Justice Department files antitrust lawsuit against UnitedHealth to stop Change Healthcare acquisition

The United States Department of Justice filed an antitrust lawsuit earlier this year aiming to stop UnitedHealth Group from acquiring Change Healthcare.1 Hospital CFOs and utilization review managers have much to watch in this case related to how it could not only impact competition in the markets but how it could impact the guidelines used to adjudicate level of care cases.

The Justice Department’s antitrust lawsuit argues the merger of UnitedHealth and Change “would harm competition in commercial health insurance markets, as well as in the market for a vital technology used by health insurers to process health insurance claims and reduce health care costs.”1 Five months after announcing the deal to acquire Change, UnitedHealth changed its guidelines to adjudicate the level of care cases for hospitals from Milliman Care Guidelines (MCG) to InterQual. InterQual Criteria is maintained by Change.

“The impact of UHC’s change on CM denials remains to be seen. InterQual’s criteria are, in some respects, stricter than Milliman’s, with more precise clinical benchmarks for each level of care. That could mean an uptick in denials for cases in which the patient is borderline for inpatient vs. observation or discharge vs. continued stay. At the same time, UHC has a track record of denying admissions that clearly meet MCG, so we can’t expect InterQual to act as a check on their denials. Providers must keep up the pressure on UHC and other payers that issue wrongful denials.”2

“We will be watching closely to see how this impacts hospitals and utilization review teams,” said Franklin E Baumann, MD, CEO of AppriseMD. “Having worked on both the medical side and the insurance side of healthcare, I have seen so many instances where payers say they follow national evidence-based guidelines but then don’t. Everyone needs more information about how UnitedHealth will handle claims and an increased level of diligence when it comes to reviews, the peer-to-peer process and appeals.”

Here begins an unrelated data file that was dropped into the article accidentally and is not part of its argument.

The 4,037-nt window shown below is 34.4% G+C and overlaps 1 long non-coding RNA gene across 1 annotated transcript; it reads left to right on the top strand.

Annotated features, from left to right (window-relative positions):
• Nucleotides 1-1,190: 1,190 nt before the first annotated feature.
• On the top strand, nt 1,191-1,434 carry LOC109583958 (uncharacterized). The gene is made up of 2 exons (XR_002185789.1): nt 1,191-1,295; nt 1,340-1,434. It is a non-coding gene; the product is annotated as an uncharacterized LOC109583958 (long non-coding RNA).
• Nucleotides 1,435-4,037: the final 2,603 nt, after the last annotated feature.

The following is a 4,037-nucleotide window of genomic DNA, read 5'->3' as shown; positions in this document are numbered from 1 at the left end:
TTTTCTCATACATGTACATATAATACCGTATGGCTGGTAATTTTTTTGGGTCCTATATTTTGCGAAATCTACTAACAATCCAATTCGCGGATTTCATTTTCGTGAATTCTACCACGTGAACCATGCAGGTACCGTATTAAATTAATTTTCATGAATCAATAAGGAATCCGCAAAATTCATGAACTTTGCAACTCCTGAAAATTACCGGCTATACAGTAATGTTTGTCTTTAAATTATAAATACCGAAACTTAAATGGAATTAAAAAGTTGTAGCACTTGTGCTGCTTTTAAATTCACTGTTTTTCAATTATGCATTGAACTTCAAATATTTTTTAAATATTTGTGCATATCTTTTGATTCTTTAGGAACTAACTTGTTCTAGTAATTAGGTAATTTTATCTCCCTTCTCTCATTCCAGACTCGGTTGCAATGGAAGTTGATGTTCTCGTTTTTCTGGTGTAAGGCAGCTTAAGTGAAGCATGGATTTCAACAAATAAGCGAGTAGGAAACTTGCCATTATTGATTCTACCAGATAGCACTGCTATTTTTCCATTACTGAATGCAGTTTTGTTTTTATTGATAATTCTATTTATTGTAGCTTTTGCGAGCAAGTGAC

The focus of the Justice Department is clearly on the revenue cycle as noted in its recent statement , “The proposed transaction threatens an inflection point in the health care industry by giving United control of a critical data highway through which about half of all Americans’ health insurance claims pass each year.”1For those involved in hospital utilization management, the final fate of InterQual is just as important.

Read more about UnitedHealthcare changing guidelines.


SOURCES 

  1. United States Department of Justice, “Justice Department Sues to Block UnitedHealth Group’s Acquisition of Change Healthcare,” February 24, 2022. https://www.justice.gov/opa/pr/justice-department-sues-block-unitedhealth-group-s-acquisition-change-healthcare
  2. HealthLeaders Media, “Q&A: New UnitedHealthcare Guidelines, Analysis” March 03, 2021. https://www.healthleadersmedia.com/revenue-cycle/qa-new-unitedhealthcare-guidelines

Additional Sources:

Mathews, Anna Wilde, and Kendall Brent, Wall Street Journal, “Justice Department Sues to Block UnitedHealth’s Planned Buy of Change Healthcare” February 24, 2022

https://www.wsj.com/articles/justice-department-sues-to-block-unitedhealths-planned-buy-of-change-healthcare-11645719693

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